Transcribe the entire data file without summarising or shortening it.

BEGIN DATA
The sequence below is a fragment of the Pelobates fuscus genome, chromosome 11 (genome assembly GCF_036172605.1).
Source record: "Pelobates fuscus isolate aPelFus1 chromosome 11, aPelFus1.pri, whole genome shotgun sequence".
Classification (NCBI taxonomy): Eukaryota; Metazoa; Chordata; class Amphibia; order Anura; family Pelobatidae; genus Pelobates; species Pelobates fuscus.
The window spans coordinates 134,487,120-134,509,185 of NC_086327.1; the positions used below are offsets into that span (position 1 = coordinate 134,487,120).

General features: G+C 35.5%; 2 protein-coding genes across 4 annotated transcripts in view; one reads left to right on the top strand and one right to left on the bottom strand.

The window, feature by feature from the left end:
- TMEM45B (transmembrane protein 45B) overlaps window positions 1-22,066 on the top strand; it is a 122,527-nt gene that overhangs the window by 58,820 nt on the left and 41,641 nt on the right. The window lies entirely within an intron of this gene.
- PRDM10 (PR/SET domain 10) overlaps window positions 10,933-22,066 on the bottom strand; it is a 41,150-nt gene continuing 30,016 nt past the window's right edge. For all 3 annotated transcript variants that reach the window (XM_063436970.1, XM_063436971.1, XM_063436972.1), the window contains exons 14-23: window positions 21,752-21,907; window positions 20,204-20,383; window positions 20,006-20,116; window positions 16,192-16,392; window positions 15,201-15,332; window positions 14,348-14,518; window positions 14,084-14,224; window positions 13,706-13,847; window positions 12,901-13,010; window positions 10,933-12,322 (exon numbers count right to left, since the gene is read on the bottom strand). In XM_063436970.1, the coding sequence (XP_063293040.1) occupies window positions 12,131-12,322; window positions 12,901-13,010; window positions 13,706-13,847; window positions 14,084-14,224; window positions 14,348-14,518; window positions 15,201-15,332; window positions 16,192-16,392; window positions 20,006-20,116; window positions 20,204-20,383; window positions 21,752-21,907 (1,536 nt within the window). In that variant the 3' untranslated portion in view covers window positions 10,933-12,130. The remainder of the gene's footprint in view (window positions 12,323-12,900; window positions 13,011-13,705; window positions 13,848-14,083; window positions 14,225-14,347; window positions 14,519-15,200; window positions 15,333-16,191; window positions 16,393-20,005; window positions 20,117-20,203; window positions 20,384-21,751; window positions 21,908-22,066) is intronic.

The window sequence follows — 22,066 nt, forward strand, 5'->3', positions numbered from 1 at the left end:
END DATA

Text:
The sequence below is a fragment of the Pelobates fuscus genome, chromosome 11 (genome assembly GCF_036172605.1).
Source record: "Pelobates fuscus isolate aPelFus1 chromosome 11, aPelFus1.pri, whole genome shotgun sequence".
Classification (NCBI taxonomy): Eukaryota; Metazoa; Chordata; class Amphibia; order Anura; family Pelobatidae; genus Pelobates; species Pelobates fuscus.
The window spans coordinates 134,487,120-134,509,185 of NC_086327.1; the positions used below are offsets into that span (position 1 = coordinate 134,487,120).

General features: G+C 35.5%; 2 protein-coding genes across 4 annotated transcripts in view; one reads left to right on the top strand and one right to left on the bottom strand.

The window, feature by feature from the left end:
- TMEM45B (transmembrane protein 45B) overlaps window positions 1-22,066 on the top strand; it is a 122,527-nt gene that overhangs the window by 58,820 nt on the left and 41,641 nt on the right. The window lies entirely within an intron of this gene.
- PRDM10 (PR/SET domain 10) overlaps window positions 10,933-22,066 on the bottom strand; it is a 41,150-nt gene continuing 30,016 nt past the window's right edge. For all 3 annotated transcript variants that reach the window (XM_063436970.1, XM_063436971.1, XM_063436972.1), the window contains exons 14-23: window positions 21,752-21,907; window positions 20,204-20,383; window positions 20,006-20,116; window positions 16,192-16,392; window positions 15,201-15,332; window positions 14,348-14,518; window positions 14,084-14,224; window positions 13,706-13,847; window positions 12,901-13,010; window positions 10,933-12,322 (exon numbers count right to left, since the gene is read on the bottom strand). In XM_063436970.1, the coding sequence (XP_063293040.1) occupies window positions 12,131-12,322; window positions 12,901-13,010; window positions 13,706-13,847; window positions 14,084-14,224; window positions 14,348-14,518; window positions 15,201-15,332; window positions 16,192-16,392; window positions 20,006-20,116; window positions 20,204-20,383; window positions 21,752-21,907 (1,536 nt within the window). In that variant the 3' untranslated portion in view covers window positions 10,933-12,130. The remainder of the gene's footprint in view (window positions 12,323-12,900; window positions 13,011-13,705; window positions 13,848-14,083; window positions 14,225-14,347; window positions 14,519-15,200; window positions 15,333-16,191; window positions 16,393-20,005; window positions 20,117-20,203; window positions 20,384-21,751; window positions 21,908-22,066) is intronic.

The window sequence follows — 22,066 nt, forward strand, 5'->3', positions numbered from 1 at the left end: